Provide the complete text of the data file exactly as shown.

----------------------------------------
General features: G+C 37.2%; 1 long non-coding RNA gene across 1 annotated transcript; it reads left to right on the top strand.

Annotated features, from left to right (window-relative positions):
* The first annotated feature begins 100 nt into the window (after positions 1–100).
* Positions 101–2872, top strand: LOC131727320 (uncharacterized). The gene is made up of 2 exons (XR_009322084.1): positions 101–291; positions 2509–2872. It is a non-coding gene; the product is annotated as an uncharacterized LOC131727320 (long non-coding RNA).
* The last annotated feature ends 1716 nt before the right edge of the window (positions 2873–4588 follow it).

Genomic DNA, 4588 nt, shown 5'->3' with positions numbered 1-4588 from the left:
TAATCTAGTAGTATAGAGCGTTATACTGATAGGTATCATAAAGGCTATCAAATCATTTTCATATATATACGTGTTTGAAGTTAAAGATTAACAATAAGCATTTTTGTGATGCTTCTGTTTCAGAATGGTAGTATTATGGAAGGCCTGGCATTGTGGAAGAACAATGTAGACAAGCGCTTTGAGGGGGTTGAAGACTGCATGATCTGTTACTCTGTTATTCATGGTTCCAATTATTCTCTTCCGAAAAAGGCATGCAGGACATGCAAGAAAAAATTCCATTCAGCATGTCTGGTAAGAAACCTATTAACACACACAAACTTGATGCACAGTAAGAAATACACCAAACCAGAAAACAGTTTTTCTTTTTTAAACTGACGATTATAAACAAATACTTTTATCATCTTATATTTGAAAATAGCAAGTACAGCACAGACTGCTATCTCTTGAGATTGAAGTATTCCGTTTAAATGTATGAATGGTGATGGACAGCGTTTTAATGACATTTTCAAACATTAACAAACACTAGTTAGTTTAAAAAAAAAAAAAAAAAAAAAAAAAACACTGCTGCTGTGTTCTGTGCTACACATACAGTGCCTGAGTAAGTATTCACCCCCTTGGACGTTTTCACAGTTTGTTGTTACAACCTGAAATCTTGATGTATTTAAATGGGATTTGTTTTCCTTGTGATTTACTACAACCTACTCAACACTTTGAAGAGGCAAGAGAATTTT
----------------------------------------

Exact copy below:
General features: G+C 37.2%; 1 long non-coding RNA gene across 1 annotated transcript; it reads left to right on the top strand.

Annotated features, from left to right (window-relative positions):
* The first annotated feature begins 100 nt into the window (after positions 1–100).
* Positions 101–2872, top strand: LOC131727320 (uncharacterized). The gene is made up of 2 exons (XR_009322084.1): positions 101–291; positions 2509–2872. It is a non-coding gene; the product is annotated as an uncharacterized LOC131727320 (long non-coding RNA).
* The last annotated feature ends 1716 nt before the right edge of the window (positions 2873–4588 follow it).

Genomic DNA, 4588 nt, shown 5'->3' with positions numbered 1-4588 from the left:
TAATCTAGTAGTATAGAGCGTTATACTGATAGGTATCATAAAGGCTATCAAATCATTTTCATATATATACGTGTTTGAAGTTAAAGATTAACAATAAGCATTTTTGTGATGCTTCTGTTTCAGAATGGTAGTATTATGGAAGGCCTGGCATTGTGGAAGAACAATGTAGACAAGCGCTTTGAGGGGGTTGAAGACTGCATGATCTGTTACTCTGTTATTCATGGTTCCAATTATTCTCTTCCGAAAAAGGCATGCAGGACATGCAAGAAAAAATTCCATTCAGCATGTCTGGTAAGAAACCTATTAACACACACAAACTTGATGCACAGTAAGAAATACACCAAACCAGAAAACAGTTTTTCTTTTTTAAACTGACGATTATAAACAAATACTTTTATCATCTTATATTTGAAAATAGCAAGTACAGCACAGACTGCTATCTCTTGAGATTGAAGTATTCCGTTTAAATGTATGAATGGTGATGGACAGCGTTTTAATGACATTTTCAAACATTAACAAACACTAGTTAGTTTAAAAAAAAAAAAAAAAAAAAAAAAAACACTGCTGCTGTGTTCTGTGCTACACATACAGTGCCTGAGTAAGTATTCACCCCCTTGGACGTTTTCACAGTTTGTTGTTACAACCTGAAATCTTGATGTATTTAAATGGGATTTGTTTTCCTTGTGATTTACTACAACCTACTCAACACTTTGAAGAGGCAAGAGAATTTT